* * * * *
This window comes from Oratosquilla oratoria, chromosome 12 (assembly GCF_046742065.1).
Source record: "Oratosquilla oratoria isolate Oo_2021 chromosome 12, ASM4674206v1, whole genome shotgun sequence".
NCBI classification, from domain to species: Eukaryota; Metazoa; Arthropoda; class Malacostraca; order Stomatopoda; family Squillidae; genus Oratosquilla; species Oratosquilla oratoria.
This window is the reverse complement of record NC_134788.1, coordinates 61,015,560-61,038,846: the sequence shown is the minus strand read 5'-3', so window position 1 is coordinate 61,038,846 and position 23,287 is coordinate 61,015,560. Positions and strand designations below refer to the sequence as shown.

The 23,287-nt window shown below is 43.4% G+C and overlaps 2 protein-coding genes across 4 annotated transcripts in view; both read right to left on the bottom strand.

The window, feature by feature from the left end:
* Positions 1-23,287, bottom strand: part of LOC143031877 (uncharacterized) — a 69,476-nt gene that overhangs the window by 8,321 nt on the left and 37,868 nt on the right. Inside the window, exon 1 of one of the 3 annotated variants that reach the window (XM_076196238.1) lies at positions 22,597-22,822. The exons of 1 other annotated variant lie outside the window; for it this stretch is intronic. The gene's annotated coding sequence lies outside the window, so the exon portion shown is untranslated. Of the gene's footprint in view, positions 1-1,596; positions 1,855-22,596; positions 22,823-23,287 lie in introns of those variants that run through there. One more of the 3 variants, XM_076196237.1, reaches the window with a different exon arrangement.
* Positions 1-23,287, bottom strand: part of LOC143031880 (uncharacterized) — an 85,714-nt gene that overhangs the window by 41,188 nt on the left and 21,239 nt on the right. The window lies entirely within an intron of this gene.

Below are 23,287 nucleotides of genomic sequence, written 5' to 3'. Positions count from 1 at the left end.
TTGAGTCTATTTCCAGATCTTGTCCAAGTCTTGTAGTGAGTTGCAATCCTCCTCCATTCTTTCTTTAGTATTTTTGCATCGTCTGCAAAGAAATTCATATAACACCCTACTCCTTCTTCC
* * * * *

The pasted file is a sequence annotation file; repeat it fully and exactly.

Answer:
This window comes from Oratosquilla oratoria, chromosome 12 (assembly GCF_046742065.1).
Source record: "Oratosquilla oratoria isolate Oo_2021 chromosome 12, ASM4674206v1, whole genome shotgun sequence".
NCBI classification, from domain to species: Eukaryota; Metazoa; Arthropoda; class Malacostraca; order Stomatopoda; family Squillidae; genus Oratosquilla; species Oratosquilla oratoria.
This window is the reverse complement of record NC_134788.1, coordinates 61,015,560-61,038,846: the sequence shown is the minus strand read 5'-3', so window position 1 is coordinate 61,038,846 and position 23,287 is coordinate 61,015,560. Positions and strand designations below refer to the sequence as shown.

The 23,287-nt window shown below is 43.4% G+C and overlaps 2 protein-coding genes across 4 annotated transcripts in view; both read right to left on the bottom strand.

The window, feature by feature from the left end:
* Positions 1-23,287, bottom strand: part of LOC143031877 (uncharacterized) — a 69,476-nt gene that overhangs the window by 8,321 nt on the left and 37,868 nt on the right. Inside the window, exon 1 of one of the 3 annotated variants that reach the window (XM_076196238.1) lies at positions 22,597-22,822. The exons of 1 other annotated variant lie outside the window; for it this stretch is intronic. The gene's annotated coding sequence lies outside the window, so the exon portion shown is untranslated. Of the gene's footprint in view, positions 1-1,596; positions 1,855-22,596; positions 22,823-23,287 lie in introns of those variants that run through there. One more of the 3 variants, XM_076196237.1, reaches the window with a different exon arrangement.
* Positions 1-23,287, bottom strand: part of LOC143031880 (uncharacterized) — an 85,714-nt gene that overhangs the window by 41,188 nt on the left and 21,239 nt on the right. The window lies entirely within an intron of this gene.

Below are 23,287 nucleotides of genomic sequence, written 5' to 3'. Positions count from 1 at the left end.
TTGAGTCTATTTCCAGATCTTGTCCAAGTCTTGTAGTGAGTTGCAATCCTCCTCCATTCTTTCTTTAGTATTTTTGCATCGTCTGCAAAGAAATTCATATAACACCCTACTCCTTCTTCC